Huron Valley Hearing offers diagnostic hearing evaluations for individuals of all ages, including children. These comprehensive evaluations are performed in a sound-treated booth to ensure the accuracy of results. The audiologist uses a variety of tools, including pure-tone testing, speech audiometry, and impedance testing to determine the type, nature, and severity of any hearing loss present.
The hearing evaluation consists of several components:
Case History: At the start of the evaluation, the audiologist will ask you about your health history. We’ll discuss family history, history of noise exposure, and your primary areas of concern. This discussion ensures that your needs are being met. It also allows us to identify any possible causes of hearing loss or tinnitus and the best treatment options.
Otoscopy: By using an otoscope to examine your ear canal, we can assess possible outer or middle ear issues such as impacted ear wax or ear infection. If a problem is identified during this step that may impact the remainder of testing, we will address it before continuing (e.g., removal of wax or treatment of ear infection).
Impedance Testing: During this step, we will use tympanometry and acoustic reflex testing to assess your middle ear function. It does not hurt. We’ll insert a small probe into the outer portion of your ear canal to observe the movement of your eardrum and to look for possible fluid or pressure buildup behind your eardrum. This test allows us to identify any middle ear disorders that may affect your hearing and, in many cases, treat them with medical or surgical intervention.
Pure-Tone Testing: You may remember the "beep test" from school or occupational hearing screenings. After seating you in a sound-treated booth, we’ll ask you to respond to tones played through earphones. The tones will vary in loudness and pitch so that we can identify the softest sound you can hear at each frequency range and in each ear. We can use both air conduction and bone conduction in order to determine the type and cause of any hearing loss.
Speech Testing: In this step, we’ll ask you to repeat back words both in a quiet setting and with noise presented to the opposite ear. This test helps us determine your ability to process complex auditory signals, and it can be useful in determining the cause of your hearing loss and any potential benefit you could get from hearing aids.
We offer digital hearing aids in a variety of styles and technology levels to fit your hearing needs, preferences, and lifestyle. We work with the top hearing aid manufacturers in order to offer cutting edge technology, advanced processing capabilities, and the flexibility to have your device serviced or adjusted anywhere around the world.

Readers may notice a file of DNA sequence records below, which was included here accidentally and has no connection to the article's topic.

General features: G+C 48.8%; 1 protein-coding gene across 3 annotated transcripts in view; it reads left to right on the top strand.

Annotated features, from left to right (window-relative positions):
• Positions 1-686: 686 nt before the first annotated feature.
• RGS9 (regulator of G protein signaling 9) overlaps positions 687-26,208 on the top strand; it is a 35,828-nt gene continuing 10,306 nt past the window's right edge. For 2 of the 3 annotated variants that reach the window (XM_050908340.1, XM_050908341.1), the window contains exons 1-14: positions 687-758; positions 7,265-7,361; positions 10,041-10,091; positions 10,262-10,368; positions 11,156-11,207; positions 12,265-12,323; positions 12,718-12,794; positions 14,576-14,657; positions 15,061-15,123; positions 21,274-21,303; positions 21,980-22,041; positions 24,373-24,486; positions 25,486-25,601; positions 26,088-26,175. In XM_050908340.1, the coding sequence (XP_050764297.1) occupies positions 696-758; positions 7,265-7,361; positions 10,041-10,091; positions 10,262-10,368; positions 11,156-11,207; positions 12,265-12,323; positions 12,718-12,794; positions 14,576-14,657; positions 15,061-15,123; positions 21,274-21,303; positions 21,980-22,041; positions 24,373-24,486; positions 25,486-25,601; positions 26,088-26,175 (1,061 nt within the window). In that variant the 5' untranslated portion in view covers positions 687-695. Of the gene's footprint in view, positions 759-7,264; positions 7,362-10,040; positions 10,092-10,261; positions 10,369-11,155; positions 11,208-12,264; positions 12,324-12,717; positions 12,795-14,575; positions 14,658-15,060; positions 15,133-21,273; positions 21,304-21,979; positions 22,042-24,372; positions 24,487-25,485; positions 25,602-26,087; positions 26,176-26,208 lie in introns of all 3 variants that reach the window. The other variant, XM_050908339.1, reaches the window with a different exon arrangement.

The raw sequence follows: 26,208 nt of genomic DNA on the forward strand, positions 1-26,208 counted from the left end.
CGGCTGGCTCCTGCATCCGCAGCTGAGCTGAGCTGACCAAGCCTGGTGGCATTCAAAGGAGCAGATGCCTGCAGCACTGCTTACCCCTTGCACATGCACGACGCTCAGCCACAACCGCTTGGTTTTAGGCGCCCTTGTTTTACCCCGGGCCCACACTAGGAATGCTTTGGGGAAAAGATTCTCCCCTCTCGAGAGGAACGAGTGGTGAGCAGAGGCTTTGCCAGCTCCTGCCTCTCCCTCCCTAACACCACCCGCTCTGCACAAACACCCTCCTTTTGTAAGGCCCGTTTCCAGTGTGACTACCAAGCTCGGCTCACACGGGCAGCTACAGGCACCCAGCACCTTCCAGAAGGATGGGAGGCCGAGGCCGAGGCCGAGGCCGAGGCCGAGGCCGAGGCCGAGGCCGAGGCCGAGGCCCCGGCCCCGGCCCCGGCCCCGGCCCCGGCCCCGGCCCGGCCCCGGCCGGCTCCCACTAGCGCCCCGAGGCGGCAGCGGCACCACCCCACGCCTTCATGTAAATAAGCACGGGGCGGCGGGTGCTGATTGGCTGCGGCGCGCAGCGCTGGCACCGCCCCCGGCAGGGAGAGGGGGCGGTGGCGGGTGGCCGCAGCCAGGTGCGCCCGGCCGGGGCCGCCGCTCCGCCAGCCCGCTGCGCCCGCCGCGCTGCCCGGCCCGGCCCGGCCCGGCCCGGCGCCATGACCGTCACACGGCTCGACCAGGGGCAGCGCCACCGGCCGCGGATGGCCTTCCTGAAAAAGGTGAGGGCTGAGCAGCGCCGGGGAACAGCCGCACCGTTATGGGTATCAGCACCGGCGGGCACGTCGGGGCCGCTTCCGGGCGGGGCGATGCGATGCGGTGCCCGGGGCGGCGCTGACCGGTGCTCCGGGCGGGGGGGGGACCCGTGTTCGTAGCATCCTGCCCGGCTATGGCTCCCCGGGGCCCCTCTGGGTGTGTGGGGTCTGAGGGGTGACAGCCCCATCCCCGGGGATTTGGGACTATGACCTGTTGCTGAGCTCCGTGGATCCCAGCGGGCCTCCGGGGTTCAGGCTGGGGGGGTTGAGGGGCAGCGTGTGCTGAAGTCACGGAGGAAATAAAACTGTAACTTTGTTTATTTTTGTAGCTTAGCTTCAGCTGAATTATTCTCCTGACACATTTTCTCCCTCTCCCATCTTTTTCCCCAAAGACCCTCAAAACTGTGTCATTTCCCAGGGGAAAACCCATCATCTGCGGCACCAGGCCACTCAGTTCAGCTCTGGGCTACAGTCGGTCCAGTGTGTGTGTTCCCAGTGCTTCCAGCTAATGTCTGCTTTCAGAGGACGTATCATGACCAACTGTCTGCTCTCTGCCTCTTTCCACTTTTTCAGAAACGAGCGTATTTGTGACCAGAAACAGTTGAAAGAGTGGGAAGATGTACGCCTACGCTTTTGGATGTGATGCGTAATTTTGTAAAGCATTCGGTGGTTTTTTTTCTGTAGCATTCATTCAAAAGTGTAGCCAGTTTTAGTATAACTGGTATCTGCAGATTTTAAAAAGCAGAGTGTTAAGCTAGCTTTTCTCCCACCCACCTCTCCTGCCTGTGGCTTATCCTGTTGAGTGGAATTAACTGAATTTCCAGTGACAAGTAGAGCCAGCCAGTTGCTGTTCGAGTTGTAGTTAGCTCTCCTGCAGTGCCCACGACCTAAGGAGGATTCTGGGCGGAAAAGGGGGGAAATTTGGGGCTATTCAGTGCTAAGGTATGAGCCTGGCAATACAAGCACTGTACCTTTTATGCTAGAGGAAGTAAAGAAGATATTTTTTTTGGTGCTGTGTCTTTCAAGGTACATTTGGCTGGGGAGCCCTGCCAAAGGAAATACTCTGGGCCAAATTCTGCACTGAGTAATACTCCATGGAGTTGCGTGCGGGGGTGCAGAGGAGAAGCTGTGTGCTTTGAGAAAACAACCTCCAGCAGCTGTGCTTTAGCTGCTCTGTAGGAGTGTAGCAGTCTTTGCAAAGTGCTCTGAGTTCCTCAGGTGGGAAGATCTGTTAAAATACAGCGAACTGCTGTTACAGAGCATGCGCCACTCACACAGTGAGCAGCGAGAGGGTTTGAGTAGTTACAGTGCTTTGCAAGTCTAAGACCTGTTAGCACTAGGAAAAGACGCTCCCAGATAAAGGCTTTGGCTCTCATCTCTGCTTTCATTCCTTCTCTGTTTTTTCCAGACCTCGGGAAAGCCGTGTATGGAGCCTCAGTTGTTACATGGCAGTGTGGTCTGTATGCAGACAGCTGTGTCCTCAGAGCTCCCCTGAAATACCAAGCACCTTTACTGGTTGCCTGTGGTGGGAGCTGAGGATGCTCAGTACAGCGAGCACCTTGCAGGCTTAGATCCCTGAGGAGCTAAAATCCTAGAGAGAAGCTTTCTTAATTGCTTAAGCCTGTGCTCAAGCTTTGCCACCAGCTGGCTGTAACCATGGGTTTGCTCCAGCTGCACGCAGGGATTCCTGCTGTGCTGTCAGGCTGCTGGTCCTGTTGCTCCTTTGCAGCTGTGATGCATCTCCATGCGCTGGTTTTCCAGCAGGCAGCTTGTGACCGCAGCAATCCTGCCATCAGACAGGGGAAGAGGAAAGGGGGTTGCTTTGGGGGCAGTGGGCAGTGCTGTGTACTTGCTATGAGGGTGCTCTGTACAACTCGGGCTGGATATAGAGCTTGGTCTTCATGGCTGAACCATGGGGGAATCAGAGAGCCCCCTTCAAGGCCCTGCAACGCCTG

We offer accessories that can work alongside your hearing aid in order to enhance your hearing in specific listening situations. These devices are designed to be used in particularly challenging situations such as on the phone, in a noisy restaurant, or when watching television.
Noise exposure is the most preventable cause of hearing loss. There are a variety of products available to protect your hearing in specific situations, such as:
Tinnitus is the name for sounds heard in the ears or head that do not originate from outside sources. People often describe the sounds as ringing, buzzing, crickets, or even music. Tinnitus may be caused by a variety of things, but it’s most commonly a result of hearing loss. If you experience tinnitus, particularly if it’s loud or seems to occur in only one ear, it’s important to have it evaluated. There are many ways to reduce or relieve tinnitus, including auditory stimulation methods, masking, and the use of hearing aids.
About 15% of the population experiences dizziness. Of these cases, the majority are caused by otologic disorders. To determine the cause of dizziness and the best treatment option for each specific patient, different evaluations are available that include:
We are happy to provide educational seminars on the topic of hearing loss and hearing health for clubs, organizations, healthcare offices, work groups, or other associations. The audiology staff at Huron Valley Hearing will tailor the discussion to the needs of the group, whether the goal be to help prevent hearing loss accidents in the workplace or simply to raise awareness about hearing loss, its causes, and what can be done to treat it.
Common topics requested during these seminars include: